After the meetings ended, we stayed an extra day in Koutiala to see the elementary and junior high school operated by YWAM. Julie has an opportunity to teach at this school once her French skills improve. It was an interesting experience for her to tour the school and visit each class. As we walked into each classroom, the entire class, usually 40-50 students, would immediately stand and without prompting, greet us in unison by saying, “Bonjour Monsieur. Bonjour Madame.” A couple of the classes also sang a song for us. The classroom environment is much more structured and disciplined than in the U.S.

One of John’s first mission experiences when we arrived in 2001 was a trip he took to the YWAM base in Koutiala to do some work on one of their computers. His first impressions were how primitive living conditions were. In particular, he remembers watching the staff cooking outside in iron pots over open fires. He also remembers white people dressed in tie-dye African clothes. His thought was, “My gosh! You people really live like this? You’re like a bunch of freaky Peace Corps people.” Here we are 6 years later living in that same environment. Now we’re the “freaky Peace Corps people”!

Our car accident in 2003 happened on the road from Bamako to Koutiala. This presents some challenges when traveling to Koutiala today. John and Cole don’t have a memory of the accident. But Julie still has a difficult time as she relives the events of the day when we drive by familiar landmarks. We still don’t know the exact site of the accident (our friend Abou who picked us up from the accident has offered to show us), but we know the general area. On our return trip to Bamako after the meetings, we passed a car and a sotrama like the one we hit by the side of the road. They had also been involved in a head-on accident a few days earlier. This remains a very dangerous section of road. Please keep this in prayer as we will be traveling quite a bit between Bamako and Koutiala.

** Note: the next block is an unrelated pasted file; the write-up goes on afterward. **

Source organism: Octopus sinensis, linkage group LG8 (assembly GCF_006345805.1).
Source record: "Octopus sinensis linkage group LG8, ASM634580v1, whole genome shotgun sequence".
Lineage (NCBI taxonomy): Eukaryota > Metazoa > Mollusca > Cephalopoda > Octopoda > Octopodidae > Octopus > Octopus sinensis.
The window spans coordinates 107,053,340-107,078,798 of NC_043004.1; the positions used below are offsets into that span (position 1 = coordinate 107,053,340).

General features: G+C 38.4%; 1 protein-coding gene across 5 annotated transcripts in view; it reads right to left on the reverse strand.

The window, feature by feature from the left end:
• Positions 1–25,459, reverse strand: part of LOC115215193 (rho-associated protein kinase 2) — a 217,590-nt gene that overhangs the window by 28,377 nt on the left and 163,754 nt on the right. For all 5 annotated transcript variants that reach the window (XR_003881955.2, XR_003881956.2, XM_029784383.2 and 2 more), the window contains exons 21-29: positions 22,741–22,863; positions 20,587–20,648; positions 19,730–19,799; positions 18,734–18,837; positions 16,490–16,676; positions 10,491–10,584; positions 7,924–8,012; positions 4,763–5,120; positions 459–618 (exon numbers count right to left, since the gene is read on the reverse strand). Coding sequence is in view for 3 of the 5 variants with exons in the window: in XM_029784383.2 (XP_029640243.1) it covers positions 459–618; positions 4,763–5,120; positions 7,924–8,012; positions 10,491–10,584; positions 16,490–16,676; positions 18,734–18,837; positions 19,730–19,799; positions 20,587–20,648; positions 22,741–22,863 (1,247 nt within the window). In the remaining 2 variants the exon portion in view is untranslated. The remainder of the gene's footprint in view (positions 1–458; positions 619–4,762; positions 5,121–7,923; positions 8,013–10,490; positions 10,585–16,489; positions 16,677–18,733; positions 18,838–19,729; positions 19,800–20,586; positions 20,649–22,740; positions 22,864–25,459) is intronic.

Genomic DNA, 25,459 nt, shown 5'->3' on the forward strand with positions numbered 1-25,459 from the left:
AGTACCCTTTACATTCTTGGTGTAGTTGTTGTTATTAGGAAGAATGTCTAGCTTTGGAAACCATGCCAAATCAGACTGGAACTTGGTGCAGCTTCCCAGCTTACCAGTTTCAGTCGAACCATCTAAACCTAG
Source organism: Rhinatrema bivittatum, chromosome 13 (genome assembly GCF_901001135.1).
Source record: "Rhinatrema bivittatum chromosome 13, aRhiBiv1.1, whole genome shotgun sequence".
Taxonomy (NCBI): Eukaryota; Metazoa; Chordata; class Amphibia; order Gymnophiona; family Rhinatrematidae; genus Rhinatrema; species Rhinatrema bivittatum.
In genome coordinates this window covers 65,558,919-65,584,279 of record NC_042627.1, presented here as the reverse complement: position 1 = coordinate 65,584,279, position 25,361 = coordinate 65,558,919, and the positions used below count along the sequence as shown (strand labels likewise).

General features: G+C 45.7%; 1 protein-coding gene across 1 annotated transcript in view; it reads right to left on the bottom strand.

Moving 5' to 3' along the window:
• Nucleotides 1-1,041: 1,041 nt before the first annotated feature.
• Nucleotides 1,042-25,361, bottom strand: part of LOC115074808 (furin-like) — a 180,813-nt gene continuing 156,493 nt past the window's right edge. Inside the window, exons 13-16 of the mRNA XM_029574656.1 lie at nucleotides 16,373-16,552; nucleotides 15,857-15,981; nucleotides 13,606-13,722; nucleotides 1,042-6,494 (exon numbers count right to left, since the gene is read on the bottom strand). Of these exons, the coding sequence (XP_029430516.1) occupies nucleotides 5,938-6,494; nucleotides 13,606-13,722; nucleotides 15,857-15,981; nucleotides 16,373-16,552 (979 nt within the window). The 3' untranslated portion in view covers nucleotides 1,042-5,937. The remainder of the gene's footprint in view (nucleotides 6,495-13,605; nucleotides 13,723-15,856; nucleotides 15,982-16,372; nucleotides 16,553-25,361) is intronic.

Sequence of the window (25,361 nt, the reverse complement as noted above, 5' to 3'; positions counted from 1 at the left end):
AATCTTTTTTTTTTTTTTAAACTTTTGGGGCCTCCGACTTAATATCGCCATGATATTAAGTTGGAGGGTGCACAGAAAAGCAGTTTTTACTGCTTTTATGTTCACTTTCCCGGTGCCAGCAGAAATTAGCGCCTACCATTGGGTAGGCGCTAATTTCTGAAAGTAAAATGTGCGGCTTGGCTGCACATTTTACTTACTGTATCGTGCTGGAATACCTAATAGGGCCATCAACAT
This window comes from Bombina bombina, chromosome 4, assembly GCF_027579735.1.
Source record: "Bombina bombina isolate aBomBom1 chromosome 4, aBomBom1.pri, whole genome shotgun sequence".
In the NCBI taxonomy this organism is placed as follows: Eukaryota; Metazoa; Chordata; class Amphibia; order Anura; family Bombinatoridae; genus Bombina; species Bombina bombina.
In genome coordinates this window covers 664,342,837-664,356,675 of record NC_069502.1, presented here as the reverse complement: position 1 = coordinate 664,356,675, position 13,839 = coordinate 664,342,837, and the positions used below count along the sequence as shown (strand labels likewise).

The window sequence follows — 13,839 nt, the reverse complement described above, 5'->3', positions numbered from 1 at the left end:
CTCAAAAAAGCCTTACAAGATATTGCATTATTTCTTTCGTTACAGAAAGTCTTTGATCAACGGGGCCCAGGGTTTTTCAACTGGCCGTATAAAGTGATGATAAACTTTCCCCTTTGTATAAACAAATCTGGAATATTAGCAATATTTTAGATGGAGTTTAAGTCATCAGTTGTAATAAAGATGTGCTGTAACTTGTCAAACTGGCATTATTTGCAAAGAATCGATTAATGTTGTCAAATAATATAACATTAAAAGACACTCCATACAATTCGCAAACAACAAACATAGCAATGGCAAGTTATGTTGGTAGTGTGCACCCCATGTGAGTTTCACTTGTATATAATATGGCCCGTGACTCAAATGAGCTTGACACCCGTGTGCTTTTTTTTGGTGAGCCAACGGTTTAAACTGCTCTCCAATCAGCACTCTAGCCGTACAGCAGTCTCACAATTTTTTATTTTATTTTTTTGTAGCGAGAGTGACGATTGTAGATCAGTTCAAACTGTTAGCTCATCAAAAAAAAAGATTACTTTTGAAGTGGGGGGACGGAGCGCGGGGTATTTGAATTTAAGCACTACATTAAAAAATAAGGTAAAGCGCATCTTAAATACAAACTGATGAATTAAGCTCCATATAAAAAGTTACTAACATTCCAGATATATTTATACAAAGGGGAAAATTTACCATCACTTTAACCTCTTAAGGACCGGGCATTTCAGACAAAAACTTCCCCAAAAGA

John’s birthday coincided with our Koutiala meetings. We had a small party with a few friends one evening.

Our French lessons are going extremely well. They have become much more than language lessons and are incorporating cultural education and learning about Islam and the other religions that Malians practice. This has given us a very big picture of the ministry opportunities available in Mali and started to give us a vision of some ways to begin introducing the Gospel. We’ve also talked a lot about the Malian church and it’s been a wonderful chance to help disciple Daniel, our French tutor. Although Daniel speaks fluent English, we conduct all of our lessons and conversations in French to build our comprehension and speaking skills.